correlate the appellant’s impaired heart function

with the 9 month engagement in the ship. In the

absence of any connecting link between the job and

the medical condition, thedisability compensationin

our opinion is not merited.

15. The Clause 21 applies to a case of total

disability but this is not a case of 100%

disablement.To say it another way, the Dilated

Cardiomyopathy condition may prevent the man from

performing sea service but the same will not be an

impediment for him to perform other jobs. With this

interpretation,the High Court held that only

severance compensation under Clause 25 is payable

for the seaman. We see no reason to reach another

conclusion on the implication of Clause 21

andClause 25,for the appellant.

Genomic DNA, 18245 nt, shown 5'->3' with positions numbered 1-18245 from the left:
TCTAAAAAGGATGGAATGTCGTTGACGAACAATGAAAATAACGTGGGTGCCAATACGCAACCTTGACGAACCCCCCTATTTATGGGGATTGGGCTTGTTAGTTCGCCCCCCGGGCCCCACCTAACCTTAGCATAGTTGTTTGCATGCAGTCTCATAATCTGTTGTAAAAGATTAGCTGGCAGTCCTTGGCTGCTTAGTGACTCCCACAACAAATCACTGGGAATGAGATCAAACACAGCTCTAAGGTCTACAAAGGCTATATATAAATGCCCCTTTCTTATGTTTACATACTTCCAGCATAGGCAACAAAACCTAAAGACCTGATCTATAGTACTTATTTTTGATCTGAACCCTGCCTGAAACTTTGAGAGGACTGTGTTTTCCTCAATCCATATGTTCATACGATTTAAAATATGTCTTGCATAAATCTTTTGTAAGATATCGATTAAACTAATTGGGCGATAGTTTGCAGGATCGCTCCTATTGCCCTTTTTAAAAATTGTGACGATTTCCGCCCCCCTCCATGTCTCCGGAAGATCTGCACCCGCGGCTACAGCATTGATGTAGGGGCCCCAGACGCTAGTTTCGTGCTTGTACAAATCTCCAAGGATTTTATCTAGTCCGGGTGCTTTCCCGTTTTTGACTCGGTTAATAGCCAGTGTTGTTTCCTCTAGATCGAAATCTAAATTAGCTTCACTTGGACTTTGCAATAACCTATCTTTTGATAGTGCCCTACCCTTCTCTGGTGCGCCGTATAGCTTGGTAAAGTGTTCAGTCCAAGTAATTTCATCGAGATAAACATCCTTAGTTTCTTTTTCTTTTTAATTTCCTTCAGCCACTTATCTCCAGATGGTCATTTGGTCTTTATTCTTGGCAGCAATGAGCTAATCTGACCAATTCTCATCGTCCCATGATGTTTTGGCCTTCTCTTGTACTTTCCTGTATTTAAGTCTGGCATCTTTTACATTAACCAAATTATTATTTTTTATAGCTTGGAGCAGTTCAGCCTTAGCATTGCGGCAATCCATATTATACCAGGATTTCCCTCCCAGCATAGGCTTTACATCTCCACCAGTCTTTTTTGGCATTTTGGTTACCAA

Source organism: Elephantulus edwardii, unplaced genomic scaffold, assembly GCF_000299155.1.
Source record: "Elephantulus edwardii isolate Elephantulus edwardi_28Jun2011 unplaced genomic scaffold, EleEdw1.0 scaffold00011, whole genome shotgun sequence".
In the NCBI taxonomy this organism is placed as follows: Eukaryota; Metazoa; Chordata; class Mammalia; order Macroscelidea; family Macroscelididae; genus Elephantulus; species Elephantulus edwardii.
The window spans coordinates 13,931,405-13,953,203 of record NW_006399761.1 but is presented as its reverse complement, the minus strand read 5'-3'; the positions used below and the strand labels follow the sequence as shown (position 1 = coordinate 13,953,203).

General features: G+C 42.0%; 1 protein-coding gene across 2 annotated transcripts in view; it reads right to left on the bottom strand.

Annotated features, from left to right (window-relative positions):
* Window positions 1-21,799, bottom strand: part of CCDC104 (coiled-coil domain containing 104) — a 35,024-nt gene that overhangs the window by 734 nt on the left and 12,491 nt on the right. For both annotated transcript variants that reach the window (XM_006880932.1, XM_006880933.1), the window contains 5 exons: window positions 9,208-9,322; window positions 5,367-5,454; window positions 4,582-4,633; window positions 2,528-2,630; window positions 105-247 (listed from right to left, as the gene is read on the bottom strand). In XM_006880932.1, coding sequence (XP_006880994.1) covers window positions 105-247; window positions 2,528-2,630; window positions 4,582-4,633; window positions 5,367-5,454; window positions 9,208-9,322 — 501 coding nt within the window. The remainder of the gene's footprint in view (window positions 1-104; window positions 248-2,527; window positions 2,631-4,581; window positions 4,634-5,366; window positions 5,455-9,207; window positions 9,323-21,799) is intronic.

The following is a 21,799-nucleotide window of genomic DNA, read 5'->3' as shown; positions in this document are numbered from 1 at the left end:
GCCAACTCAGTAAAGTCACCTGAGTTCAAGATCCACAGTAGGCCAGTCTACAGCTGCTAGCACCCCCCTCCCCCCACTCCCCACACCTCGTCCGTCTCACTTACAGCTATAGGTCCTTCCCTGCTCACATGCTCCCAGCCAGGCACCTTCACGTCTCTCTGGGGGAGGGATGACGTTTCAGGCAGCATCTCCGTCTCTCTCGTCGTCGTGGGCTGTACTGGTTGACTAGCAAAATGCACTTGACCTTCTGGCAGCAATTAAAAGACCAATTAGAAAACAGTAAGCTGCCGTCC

16. The appellant’s counsel has relied on,

Divisional Controller, NEKRTC vs. Sangamma and

Ors.1, and Mackinnon Mackenzie & Co. Pvt. Ltd. vs.

Rita Fernandez2. In these cases, the impairment

had occurred in the course of employment. For

instance, in Sangammacase, the bus conductor

suffered chest pain while on duty and was admitted

to the hospital.Howeverin the case in hand, no

linkage between the on ship duty and the

appellant’s medical condition, could be

established. Thus, the first cited case will be of

no assistance to the appellant.

17. In the Rita Fernandez (supra), which related

to a seafarer’s cardiac ailment, the log-book of

the ship had recorded entry relating to the

12005 (2) LLN 776
21969 (2) LLJ 812

employee’s hospitalization for treatment of cardiac

ailment. But in the present case nosuch log entry

from the vessel had been produced.In Rita

Fernandez judgement, the Court itself had

highlighted the need for establishing the causal

connection for considering compensation under

Section 3 of the Workmen Compensation Act,1923.But

in the present case, the appellant’s medical

condition could not be linked to his shortterm